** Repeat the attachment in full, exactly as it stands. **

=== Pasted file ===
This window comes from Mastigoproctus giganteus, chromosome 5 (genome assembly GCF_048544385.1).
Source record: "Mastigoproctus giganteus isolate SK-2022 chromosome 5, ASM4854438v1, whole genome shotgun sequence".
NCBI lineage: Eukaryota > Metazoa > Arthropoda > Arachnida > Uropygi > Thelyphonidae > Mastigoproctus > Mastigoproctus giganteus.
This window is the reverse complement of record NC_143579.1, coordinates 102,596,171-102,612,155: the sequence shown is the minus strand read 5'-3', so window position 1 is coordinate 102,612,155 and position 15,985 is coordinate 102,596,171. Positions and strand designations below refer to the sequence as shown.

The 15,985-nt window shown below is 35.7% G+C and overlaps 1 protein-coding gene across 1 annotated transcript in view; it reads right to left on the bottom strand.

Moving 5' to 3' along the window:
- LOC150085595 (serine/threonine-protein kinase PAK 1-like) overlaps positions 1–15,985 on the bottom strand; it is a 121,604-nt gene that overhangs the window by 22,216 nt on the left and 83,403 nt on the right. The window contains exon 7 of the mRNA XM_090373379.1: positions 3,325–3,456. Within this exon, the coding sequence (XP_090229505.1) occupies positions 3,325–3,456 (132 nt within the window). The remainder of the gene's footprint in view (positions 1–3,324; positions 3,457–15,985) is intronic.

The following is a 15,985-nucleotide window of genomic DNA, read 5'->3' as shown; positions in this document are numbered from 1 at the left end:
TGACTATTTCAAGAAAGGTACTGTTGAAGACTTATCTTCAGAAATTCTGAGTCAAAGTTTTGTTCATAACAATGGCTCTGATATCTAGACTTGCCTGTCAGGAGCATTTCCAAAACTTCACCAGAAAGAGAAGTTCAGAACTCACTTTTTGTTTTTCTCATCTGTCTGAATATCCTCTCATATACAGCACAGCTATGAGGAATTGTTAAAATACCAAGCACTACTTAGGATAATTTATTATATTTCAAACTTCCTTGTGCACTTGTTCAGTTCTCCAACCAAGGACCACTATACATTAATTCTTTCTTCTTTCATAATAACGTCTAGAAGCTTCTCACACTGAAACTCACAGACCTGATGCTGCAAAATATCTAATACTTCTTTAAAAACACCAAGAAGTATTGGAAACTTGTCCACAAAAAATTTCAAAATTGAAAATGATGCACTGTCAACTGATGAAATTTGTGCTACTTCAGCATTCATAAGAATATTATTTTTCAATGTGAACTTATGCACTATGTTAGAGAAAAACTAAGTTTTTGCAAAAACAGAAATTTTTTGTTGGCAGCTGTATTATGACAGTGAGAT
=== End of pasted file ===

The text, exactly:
This window comes from Mastigoproctus giganteus, chromosome 5 (genome assembly GCF_048544385.1).
Source record: "Mastigoproctus giganteus isolate SK-2022 chromosome 5, ASM4854438v1, whole genome shotgun sequence".
NCBI lineage: Eukaryota > Metazoa > Arthropoda > Arachnida > Uropygi > Thelyphonidae > Mastigoproctus > Mastigoproctus giganteus.
This window is the reverse complement of record NC_143579.1, coordinates 102,596,171-102,612,155: the sequence shown is the minus strand read 5'-3', so window position 1 is coordinate 102,612,155 and position 15,985 is coordinate 102,596,171. Positions and strand designations below refer to the sequence as shown.

The 15,985-nt window shown below is 35.7% G+C and overlaps 1 protein-coding gene across 1 annotated transcript in view; it reads right to left on the bottom strand.

Moving 5' to 3' along the window:
- LOC150085595 (serine/threonine-protein kinase PAK 1-like) overlaps positions 1–15,985 on the bottom strand; it is a 121,604-nt gene that overhangs the window by 22,216 nt on the left and 83,403 nt on the right. The window contains exon 7 of the mRNA XM_090373379.1: positions 3,325–3,456. Within this exon, the coding sequence (XP_090229505.1) occupies positions 3,325–3,456 (132 nt within the window). The remainder of the gene's footprint in view (positions 1–3,324; positions 3,457–15,985) is intronic.

The following is a 15,985-nucleotide window of genomic DNA, read 5'->3' as shown; positions in this document are numbered from 1 at the left end:
TGACTATTTCAAGAAAGGTACTGTTGAAGACTTATCTTCAGAAATTCTGAGTCAAAGTTTTGTTCATAACAATGGCTCTGATATCTAGACTTGCCTGTCAGGAGCATTTCCAAAACTTCACCAGAAAGAGAAGTTCAGAACTCACTTTTTGTTTTTCTCATCTGTCTGAATATCCTCTCATATACAGCACAGCTATGAGGAATTGTTAAAATACCAAGCACTACTTAGGATAATTTATTATATTTCAAACTTCCTTGTGCACTTGTTCAGTTCTCCAACCAAGGACCACTATACATTAATTCTTTCTTCTTTCATAATAACGTCTAGAAGCTTCTCACACTGAAACTCACAGACCTGATGCTGCAAAATATCTAATACTTCTTTAAAAACACCAAGAAGTATTGGAAACTTGTCCACAAAAAATTTCAAAATTGAAAATGATGCACTGTCAACTGATGAAATTTGTGCTACTTCAGCATTCATAAGAATATTATTTTTCAATGTGAACTTATGCACTATGTTAGAGAAAAACTAAGTTTTTGCAAAAACAGAAATTTTTTGTTGGCAGCTGTATTATGACAGTGAGAT